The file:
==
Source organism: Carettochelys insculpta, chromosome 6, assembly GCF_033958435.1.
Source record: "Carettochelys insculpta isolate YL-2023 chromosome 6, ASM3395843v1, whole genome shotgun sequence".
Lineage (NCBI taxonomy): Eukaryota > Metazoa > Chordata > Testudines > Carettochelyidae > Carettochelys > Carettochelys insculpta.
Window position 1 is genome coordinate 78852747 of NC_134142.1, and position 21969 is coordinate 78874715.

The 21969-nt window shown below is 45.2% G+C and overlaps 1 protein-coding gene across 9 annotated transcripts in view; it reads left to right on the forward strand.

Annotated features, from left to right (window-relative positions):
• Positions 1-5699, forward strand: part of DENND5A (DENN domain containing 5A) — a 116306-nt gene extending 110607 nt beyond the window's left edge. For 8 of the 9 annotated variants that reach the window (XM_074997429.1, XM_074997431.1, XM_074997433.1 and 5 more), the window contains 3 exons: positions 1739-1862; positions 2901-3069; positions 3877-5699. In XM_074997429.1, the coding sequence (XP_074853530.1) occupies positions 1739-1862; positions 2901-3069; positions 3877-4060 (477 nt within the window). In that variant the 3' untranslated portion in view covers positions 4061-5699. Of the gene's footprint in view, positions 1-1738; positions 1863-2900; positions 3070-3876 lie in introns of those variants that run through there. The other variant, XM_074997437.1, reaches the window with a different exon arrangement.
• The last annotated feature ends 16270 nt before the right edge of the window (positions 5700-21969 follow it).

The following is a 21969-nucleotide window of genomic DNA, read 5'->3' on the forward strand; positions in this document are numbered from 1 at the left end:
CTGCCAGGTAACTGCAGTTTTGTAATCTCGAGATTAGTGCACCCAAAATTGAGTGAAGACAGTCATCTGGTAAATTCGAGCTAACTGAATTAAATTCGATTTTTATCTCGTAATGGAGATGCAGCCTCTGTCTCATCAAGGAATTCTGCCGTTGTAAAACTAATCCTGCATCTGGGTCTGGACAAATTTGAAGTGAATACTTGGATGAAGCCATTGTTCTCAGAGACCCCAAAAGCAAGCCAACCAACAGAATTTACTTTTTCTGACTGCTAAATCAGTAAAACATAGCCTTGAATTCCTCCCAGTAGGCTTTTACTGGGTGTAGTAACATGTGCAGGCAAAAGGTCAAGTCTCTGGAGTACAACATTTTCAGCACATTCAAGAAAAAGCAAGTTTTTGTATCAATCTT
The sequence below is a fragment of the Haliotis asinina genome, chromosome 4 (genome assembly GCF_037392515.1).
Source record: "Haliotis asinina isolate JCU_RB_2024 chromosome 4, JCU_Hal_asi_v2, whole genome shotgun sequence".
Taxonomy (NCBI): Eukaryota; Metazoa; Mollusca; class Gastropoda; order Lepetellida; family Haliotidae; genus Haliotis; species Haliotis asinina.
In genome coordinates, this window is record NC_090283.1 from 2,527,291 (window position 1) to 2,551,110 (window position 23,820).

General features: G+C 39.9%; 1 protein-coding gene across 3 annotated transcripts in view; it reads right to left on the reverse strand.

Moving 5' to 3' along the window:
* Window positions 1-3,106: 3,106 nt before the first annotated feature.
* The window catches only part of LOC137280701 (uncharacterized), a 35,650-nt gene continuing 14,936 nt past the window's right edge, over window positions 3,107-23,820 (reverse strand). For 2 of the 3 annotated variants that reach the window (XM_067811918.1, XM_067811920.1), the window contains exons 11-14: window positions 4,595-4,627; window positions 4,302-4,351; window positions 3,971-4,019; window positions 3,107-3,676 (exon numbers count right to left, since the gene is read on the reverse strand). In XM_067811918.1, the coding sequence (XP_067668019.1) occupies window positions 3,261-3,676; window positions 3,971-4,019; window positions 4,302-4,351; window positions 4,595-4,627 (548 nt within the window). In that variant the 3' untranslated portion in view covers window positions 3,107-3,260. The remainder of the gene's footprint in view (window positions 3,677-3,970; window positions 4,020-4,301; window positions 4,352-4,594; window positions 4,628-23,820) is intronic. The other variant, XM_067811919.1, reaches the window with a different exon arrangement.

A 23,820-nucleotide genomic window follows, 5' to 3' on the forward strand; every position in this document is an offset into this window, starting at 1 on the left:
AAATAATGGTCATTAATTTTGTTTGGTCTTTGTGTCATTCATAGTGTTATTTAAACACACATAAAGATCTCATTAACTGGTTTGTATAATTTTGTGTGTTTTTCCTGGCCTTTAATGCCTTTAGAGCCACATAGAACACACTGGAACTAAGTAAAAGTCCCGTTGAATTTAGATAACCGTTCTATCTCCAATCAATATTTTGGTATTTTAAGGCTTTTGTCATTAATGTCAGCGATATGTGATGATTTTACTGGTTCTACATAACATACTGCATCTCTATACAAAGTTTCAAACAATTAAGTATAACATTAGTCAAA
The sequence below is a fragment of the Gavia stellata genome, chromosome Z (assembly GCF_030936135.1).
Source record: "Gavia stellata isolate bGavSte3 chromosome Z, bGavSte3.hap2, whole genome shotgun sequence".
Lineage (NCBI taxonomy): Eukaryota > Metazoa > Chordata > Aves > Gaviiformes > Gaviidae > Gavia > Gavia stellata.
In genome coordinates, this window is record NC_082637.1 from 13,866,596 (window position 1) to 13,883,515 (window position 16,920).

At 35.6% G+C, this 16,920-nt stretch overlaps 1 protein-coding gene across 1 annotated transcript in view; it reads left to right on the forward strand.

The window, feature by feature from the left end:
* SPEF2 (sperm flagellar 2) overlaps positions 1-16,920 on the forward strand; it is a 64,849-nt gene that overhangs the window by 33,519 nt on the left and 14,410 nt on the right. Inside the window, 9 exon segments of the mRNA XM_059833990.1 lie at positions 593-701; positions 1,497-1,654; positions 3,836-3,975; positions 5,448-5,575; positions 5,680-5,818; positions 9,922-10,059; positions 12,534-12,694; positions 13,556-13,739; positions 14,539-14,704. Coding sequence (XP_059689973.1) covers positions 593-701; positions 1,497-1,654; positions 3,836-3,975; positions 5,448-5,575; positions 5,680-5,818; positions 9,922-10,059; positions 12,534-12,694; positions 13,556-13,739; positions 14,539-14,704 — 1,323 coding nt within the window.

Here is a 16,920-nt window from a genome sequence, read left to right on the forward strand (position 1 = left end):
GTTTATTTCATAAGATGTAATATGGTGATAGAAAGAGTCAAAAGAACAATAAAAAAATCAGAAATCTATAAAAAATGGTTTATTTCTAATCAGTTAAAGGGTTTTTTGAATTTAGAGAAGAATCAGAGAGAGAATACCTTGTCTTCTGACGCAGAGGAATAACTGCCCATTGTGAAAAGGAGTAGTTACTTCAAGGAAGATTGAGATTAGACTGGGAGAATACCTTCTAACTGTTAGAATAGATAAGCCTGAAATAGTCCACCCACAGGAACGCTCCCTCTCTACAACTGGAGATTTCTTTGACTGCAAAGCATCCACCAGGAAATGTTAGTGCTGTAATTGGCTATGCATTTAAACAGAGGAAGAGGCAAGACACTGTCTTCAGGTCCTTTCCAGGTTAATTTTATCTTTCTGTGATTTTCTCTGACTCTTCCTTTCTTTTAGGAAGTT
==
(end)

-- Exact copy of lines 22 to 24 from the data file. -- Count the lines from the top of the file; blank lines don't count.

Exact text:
Source record: "Gavia stellata isolate bGavSte3 chromosome Z, bGavSte3.hap2, whole genome shotgun sequence".
Lineage (NCBI taxonomy): Eukaryota > Metazoa > Chordata > Aves > Gaviiformes > Gaviidae > Gavia > Gavia stellata.
In genome coordinates, this window is record NC_082637.1 from 13,866,596 (window position 1) to 13,883,515 (window position 16,920).